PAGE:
For business attire, a knee-length overcoat, top-coat or raincoat provided all the protection a man needed. Following the major fashion trends of the 1950s, men’s overcoats were also textured or had big patterns. These bolder looking coats added the missing personality from the conservative grey flannel suit look. They had high military collars, straight hanging lines, slash pockets, and notched lapels. In the early years, the raglan sleeve coat helped emphasize the natural sloped shoulder and reduced bulk up top.

          Other coat styles could be worn with suits as well. For men traveling by motorcycle or topless sports cars, a leather or suede bomber jacket was the best for wind protection. 

Sunday, September 30, 2018

Vintage 1950s Movies


           The Seven Year Itch is a 1955 romantic comedy film based on a three-act play by George Axelrod. The film was co-written and directed by Billy Wilder, and starred Marilyn Monroe and Tom Ewell. It contains one of the most iconic images of the 20th century – Monroe standing on a subway grate as her white dress is blown upwards by a passing train.

          The film's entire story was an elaboration of the first scene in Wilder's directorial debut film The Major and the Minor (1942). The film is best known for the performance of the radiant Marilyn Monroe with a little girl's giggly voice basically portraying herself and known simply as The Girl in the credits.

          In 1956 the film won the Golden Globe award for Best Actor in a Musical or Comedy (Tom Ewell) and it was nominated for Directors Guild of America Award for Outstanding Directorial Achievement in Motion Pictures (Billy Wilder).

Saturday, September 22, 2018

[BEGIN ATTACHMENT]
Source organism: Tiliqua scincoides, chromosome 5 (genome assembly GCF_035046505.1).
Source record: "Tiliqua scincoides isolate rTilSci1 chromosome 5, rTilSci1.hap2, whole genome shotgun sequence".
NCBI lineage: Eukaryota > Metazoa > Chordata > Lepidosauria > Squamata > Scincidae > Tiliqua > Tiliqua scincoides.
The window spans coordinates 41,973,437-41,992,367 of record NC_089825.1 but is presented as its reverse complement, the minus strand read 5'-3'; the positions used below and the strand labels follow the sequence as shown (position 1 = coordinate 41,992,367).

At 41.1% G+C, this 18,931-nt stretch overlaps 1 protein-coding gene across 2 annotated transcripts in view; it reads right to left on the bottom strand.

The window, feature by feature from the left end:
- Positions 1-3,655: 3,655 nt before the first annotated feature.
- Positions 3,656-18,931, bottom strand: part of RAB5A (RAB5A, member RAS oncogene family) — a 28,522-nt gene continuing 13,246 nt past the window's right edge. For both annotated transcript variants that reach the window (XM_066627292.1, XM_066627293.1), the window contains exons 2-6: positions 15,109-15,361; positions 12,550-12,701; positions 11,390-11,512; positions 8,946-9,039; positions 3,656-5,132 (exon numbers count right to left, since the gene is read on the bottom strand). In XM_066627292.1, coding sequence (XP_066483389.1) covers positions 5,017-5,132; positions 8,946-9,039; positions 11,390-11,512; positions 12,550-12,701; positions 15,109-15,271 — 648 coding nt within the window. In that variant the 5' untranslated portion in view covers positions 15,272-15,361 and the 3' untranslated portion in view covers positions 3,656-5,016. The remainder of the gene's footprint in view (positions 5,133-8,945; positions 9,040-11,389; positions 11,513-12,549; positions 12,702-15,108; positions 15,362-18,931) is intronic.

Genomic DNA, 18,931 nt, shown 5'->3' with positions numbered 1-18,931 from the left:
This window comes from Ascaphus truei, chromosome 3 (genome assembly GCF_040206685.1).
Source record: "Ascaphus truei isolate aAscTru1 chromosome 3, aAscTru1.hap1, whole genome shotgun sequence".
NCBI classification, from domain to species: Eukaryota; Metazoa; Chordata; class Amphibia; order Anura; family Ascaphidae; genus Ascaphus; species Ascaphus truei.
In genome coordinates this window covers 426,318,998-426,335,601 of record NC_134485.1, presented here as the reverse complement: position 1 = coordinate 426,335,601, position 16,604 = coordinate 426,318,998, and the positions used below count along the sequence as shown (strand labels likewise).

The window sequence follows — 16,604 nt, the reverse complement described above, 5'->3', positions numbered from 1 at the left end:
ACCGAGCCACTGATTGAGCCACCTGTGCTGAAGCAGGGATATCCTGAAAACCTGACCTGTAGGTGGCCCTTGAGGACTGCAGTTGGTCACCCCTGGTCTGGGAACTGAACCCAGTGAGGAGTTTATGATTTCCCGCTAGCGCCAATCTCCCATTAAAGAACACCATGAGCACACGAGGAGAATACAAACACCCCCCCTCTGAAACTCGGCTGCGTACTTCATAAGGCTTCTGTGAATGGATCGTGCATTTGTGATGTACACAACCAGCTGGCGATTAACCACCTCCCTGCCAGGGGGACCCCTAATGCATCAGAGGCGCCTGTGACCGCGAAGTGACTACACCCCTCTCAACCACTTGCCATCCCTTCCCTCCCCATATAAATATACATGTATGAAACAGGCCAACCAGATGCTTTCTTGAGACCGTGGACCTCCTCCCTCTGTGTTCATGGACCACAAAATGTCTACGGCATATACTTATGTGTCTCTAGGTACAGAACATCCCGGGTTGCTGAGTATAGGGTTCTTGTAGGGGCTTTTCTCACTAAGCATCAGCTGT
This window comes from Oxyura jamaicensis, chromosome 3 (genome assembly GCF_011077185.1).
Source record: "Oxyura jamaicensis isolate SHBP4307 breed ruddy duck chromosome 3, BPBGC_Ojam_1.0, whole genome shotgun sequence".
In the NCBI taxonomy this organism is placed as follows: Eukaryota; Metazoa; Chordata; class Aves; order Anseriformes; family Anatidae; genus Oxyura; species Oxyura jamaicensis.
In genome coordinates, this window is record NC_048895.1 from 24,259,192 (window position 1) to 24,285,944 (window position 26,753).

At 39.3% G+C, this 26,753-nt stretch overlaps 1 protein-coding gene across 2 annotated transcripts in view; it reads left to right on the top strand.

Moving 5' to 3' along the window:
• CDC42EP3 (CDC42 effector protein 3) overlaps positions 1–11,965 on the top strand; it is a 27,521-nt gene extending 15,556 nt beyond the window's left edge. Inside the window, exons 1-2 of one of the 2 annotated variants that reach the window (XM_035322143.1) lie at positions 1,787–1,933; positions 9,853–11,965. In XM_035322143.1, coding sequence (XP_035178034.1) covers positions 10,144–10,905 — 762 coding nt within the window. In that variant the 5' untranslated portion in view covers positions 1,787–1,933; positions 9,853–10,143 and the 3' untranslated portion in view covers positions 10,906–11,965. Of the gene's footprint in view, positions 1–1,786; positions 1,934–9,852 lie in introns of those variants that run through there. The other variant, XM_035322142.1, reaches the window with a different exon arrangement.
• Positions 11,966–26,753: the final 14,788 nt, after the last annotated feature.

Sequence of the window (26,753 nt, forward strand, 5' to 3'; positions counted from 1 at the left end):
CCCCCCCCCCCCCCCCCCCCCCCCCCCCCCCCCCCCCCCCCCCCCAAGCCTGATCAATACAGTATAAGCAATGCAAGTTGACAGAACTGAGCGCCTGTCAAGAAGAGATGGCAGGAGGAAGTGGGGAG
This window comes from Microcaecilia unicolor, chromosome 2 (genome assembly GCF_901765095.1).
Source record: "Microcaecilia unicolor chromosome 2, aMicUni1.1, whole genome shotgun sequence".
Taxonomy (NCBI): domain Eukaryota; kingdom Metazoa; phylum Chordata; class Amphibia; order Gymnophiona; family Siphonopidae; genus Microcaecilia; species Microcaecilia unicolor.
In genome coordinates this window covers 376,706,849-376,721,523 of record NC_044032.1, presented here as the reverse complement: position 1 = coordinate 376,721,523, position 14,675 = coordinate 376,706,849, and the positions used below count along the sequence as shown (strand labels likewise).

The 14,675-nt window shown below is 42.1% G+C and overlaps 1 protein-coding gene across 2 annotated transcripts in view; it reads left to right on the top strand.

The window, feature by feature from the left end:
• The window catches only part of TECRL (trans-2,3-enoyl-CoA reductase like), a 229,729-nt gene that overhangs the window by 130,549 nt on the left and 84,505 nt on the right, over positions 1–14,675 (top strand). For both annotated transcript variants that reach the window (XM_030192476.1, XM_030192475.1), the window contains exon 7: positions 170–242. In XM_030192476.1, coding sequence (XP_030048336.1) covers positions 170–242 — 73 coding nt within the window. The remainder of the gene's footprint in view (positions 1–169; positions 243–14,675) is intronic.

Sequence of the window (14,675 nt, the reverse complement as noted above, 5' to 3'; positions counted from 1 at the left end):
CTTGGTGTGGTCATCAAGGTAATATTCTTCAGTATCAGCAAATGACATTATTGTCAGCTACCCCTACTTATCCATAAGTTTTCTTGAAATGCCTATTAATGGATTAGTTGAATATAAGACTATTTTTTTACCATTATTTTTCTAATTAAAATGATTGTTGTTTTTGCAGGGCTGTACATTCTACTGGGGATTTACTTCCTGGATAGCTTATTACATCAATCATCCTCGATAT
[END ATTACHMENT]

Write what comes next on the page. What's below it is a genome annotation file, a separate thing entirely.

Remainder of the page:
Vintage 1950s Ladies Fashion

Vintage 1950s

Ladies Fashion


          Flatties or flats in today’s lingo were popular house shoes. They were sometimes worn with pants outside of the home for casual occasions. 

Teenagers wore them as often as saddle shoes when Audrey Hepburn declared them as her favorites. Ballet flats featured very small heels of 1/2 inch but were the most trendy, having no heels at all– just flat, flat flat!  Black was the most common color with a thin bow on the top. Other colors often matched an accessory such as a belt, scarf, purse, or hair ornament. 

         Of all the flatties brands, Capezio was the cream of the crop. They were luxury for those that could afford them, but oh so divine. They had no heels, very low profile sides, deep cut on the toes revealing toe cleavage, and sharp pointed toe tips. They exuded sexiness like no other flat could!

          Capezio and Bernardo both created a lace-up flat called Ghillies. It was a sister to the espadrille shoe but looked more like a cross between a men’s Oxford and a ballet shoe. The long laces provided endless amusement in devising new ways to tie the straps. At the back of the ankle was the best way for 1950s espadrilles, while wrapping up and around the leg was the vogue thing to do with Ghillies.

Many movies showcased women dancing in Ghillies (see if you can spot them next time you watch a 1950s musical).

Friday, September 14, 2018

Vintage 1950s Homes

Vintage 1950s
Children's' Bedroom

          When you think of childhood bedrooms, what colors spring to mind first? For girls, probably pink, lavender or purple, for boys, blue, green or yellow.   

          Many times the rooms featured sloping ceilings, as they have often converted attic spaces, a very tiny walk-in closet, and a small window. Wallpaper featured tiny pale yellow and green flower blossoms for girls or trucks and sports for boys.

                These colorful rooms were eye-catching. Each centered around a particular color while adding in accents and decor in coordinating themes. Most children's rooms were sparsely furnished but well decorated.

          Teen bedrooms were another story. They were not necessarily pink, or blues but vibrant colors, with turquoise winning out in popularity. Themes ranged from heartthrobs to sports, to college or travel. Many times it was a mix! Again sparsely furnished but elaborately decorated.